The Anvil: Colonel Klink for President?

Kvetchmom: doesn’t every mom kvetch?

Huffygirl: a nurse practitioner on life and wellness

Whew! Done.

Now for the seven things:

1.     I match my bra and panties. Every day.

2.     I hate green peppers.

3.     I watched Jersey Shore. Once.

4.     I eat Hellman’s out of the jar.

5.     My hair turns orange if I color it myself.

6.     I don’t care how my alma mater fares in sports.

7.     I was a sorority girl.

Thank you all, from the bottom of my heart, for your kindness and support. I’m loving the wild life on my blog and you’re the reason.


God, Help Me! They Want To Help!

12 Dec

My husband calls me Thor. He does this partly because I am one-fourth Danish but mostly because I will try to do anything myself before asking for help. I move furniture. I haul wood. I reach for things on the top shelf.

I don’t have some “I am an island” complex, but I really would rather do many things myself. I like working hard and it feels good to be independent. Frequently, too, I’ve found the help people want to give doesn’t really feel helpful to me.

When I’m in the middle of making a big-deal dinner, say Thanksgiving, the last thing I want to do is find some job for someone to do. Someone comes at me with a “what can I do to help” while I’m in the middle of trying to strain the gravy and I’m likely to feel more irritated than grateful.

A friend pointed out to me, after asking how she could help with our Passover Seder preparations, that I was delusional. Preparing a seder, even a small one, is a lot of work. I said I did not need help. If my life were a western, this woman would be the rancher’s wife, ready to shoot marauding varmints right between the eyes. She looked at me with a “Puh-leeze” cock of her head and said, “You need help.” I felt her will seep into me and my head nodded in acquiescence. I accepted help. It was painful.

I’ve since developed a strategy that allows the helpful to help and me to keep my sanity. I plan in advance what tasks will be delegated and what things only I can do. Ok, that sounds really arrogant, but when I’m making dinner at my house, I get to decide who’s going to season the sauces and who’s going to set the table.

I helped around the house when I was a kid and I expect my own children to as well. Finding things they can help with that are truly helpful has been a bit of a challenge, though. My daughter believes it’s helpful to run a day spa in the family room on the weekend we’ve planned to decorate the house for Christmas. While my husband, son and I were moving furniture and digging boxes out of the crawlspace, my daughter and her best friend were coercing us into making massage appointments. An hour later, my husband was getting a massage in the family room, while I struggled and cursed to get a tree made of wire and green plastic bristles to look like something other than a tree made of wire and green plastic bristles.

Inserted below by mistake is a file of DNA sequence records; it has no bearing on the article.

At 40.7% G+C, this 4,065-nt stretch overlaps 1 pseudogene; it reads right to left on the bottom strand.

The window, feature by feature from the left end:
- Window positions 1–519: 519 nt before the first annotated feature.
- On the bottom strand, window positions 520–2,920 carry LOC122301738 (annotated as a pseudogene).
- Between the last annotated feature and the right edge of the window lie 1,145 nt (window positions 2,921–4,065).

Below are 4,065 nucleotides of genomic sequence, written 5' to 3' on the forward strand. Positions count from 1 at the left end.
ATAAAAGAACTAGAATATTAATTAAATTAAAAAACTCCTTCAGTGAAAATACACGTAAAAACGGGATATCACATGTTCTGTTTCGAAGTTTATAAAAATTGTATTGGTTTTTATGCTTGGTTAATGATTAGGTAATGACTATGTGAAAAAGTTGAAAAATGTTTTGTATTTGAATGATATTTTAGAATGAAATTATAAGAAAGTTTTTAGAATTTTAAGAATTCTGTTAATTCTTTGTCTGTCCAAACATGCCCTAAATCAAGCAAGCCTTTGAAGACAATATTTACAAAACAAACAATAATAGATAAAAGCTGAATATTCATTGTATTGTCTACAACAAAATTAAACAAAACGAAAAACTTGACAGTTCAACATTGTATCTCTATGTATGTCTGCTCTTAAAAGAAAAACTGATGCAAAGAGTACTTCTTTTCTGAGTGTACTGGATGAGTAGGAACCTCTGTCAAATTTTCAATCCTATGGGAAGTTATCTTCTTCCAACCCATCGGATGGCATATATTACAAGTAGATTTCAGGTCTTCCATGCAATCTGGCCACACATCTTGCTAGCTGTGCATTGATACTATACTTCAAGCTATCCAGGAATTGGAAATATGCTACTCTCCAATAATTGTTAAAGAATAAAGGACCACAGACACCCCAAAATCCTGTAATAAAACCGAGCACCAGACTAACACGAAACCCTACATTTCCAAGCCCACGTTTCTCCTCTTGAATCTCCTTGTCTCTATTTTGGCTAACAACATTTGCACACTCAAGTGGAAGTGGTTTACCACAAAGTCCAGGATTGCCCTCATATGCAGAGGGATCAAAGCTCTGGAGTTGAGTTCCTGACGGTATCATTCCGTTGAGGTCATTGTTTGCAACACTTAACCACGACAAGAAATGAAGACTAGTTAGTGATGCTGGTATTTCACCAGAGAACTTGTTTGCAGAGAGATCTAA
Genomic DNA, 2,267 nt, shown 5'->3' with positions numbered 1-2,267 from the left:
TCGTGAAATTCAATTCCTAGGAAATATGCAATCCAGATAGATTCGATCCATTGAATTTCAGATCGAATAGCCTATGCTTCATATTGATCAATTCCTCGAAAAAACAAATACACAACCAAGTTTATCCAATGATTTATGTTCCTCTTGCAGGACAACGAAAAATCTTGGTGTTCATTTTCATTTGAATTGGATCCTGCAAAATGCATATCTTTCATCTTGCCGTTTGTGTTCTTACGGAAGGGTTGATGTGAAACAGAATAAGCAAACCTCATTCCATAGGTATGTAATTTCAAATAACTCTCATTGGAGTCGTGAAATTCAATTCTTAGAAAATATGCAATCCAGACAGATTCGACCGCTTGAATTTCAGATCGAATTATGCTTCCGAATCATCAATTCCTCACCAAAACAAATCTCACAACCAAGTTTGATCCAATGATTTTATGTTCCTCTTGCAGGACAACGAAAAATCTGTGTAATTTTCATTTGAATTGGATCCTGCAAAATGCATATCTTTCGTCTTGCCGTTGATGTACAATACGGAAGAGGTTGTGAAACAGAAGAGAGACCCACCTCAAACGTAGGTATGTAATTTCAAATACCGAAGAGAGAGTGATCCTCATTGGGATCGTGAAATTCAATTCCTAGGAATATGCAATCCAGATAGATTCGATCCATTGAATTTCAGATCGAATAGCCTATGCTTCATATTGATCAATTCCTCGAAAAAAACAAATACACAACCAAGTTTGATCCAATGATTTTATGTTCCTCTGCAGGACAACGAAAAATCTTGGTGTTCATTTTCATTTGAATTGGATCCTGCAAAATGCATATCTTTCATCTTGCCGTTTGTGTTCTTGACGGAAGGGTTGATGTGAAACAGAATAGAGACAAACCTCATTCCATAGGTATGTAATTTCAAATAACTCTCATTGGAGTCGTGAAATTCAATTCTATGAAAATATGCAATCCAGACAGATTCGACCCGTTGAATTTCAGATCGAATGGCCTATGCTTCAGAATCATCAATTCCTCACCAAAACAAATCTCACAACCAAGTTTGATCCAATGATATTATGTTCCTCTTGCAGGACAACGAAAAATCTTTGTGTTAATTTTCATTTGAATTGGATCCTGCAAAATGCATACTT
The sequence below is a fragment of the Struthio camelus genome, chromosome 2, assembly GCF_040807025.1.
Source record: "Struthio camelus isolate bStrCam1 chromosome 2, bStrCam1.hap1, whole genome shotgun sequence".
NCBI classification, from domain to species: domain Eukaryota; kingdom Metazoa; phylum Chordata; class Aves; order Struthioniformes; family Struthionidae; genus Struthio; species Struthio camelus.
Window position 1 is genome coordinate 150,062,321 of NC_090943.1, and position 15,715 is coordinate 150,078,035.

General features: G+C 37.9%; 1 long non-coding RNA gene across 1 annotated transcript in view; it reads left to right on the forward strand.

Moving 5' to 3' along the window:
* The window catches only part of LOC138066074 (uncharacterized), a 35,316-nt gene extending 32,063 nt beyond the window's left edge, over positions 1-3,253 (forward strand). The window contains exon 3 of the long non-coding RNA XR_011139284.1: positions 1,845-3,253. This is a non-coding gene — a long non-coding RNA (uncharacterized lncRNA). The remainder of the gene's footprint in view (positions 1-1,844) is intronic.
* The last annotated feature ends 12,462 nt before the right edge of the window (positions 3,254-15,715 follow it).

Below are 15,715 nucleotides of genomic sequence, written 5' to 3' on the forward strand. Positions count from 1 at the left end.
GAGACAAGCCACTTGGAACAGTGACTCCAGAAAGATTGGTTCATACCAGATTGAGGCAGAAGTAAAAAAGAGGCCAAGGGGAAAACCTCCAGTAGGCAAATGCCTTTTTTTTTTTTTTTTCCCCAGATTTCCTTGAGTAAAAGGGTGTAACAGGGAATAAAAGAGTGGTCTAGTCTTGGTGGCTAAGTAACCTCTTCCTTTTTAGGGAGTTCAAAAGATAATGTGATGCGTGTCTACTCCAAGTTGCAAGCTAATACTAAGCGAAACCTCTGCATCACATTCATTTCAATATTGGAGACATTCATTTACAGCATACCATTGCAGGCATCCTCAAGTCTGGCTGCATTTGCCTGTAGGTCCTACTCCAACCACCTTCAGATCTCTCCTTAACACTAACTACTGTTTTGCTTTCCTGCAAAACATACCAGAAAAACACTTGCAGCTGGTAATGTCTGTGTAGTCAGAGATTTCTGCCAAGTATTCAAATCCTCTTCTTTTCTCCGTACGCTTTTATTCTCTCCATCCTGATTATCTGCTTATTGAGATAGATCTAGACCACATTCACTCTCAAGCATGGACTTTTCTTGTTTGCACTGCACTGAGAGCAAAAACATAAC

When it comes to getting help, I may have painted myself into a corner with the boy who cried wolf. I’ve been so insistent that I don’t need help that I don’t get it when I truly do. Not too long ago, I was cleaning a particularly heavy and unwieldy fountain pump at the kitchen sink. Every summer, I convince myself that a fountain is exactly what our deck needs and I contrive one out of the variety of pots, tubing and buckets that proliferate in my garage.

While the fountains are usually charming, they generate copious amounts of algal slime. Cleaning the pump is, therefore, a rather nausea-inducing task. So, I was at the sink, attempting to clean the pump without regurgitating lunch. Pump clean, I transferred it from one hand to another while reaching for a towel. The pump fell on my big toe. It hurt. I have a particular string of profanities that I only utter under extreme duress. I’m pretty sure I uttered them.

Once the initial surge of adrenaline subsided, I assessed the damage. My toenail was crushed, awash in blood. I pushed aside the visions of blood and algae slime and found the calm center of my mom brain. Efficiently but painfully, I washed the wound, bound it with a clean towel and made an ice pack. I hobbled over to the couch to watch Food Network while I iced my toe.

I turned on the TV to find my son had left it in video game mode. Now, I could have hobbled over to the TV, fixed the viewing mode and hobbled back to the couch. No, I thought. There are people in this house, my toe hurts, those people can help me. So I shouted, “Help!” My son, I knew, was in his room listening to music. My daughter was in mine, watching Sponge Bob. I shouted louder. “HELP!” No response. “HELP! HELP! HELP!” I yelled. I yelled for about a minute. Finally, I gave up. I hobbled over to the TV, hobbled back to the couch and iced my toe while watching Paula Deen make something like pork shoulder donuts.

Later, I asked my kids, “Did you hear me yelling for help?”

“You were yelling for help?” my son asked.

“Yes. I was. For quite some time.” I glowered at him.

“My door was shut,” he said.

“You could have heard me,” I said. “I was yelling pretty loud.”

He covered his lack of concern by deflecting guilt to his sister.

“Well, what about her?” he asked and pointed out that the door to my bedroom was open the entire time. My daughter could well have heard me from the very first pitiful cry for help.

“Did you hear Mommy?” She looked at the floor.

“Yes,” she said. “But Mr. Crabbs was yelling at the same time, so I couldn’t be sure.”

“You didn’t think you should come downstairs to make sure Mommy was ok?”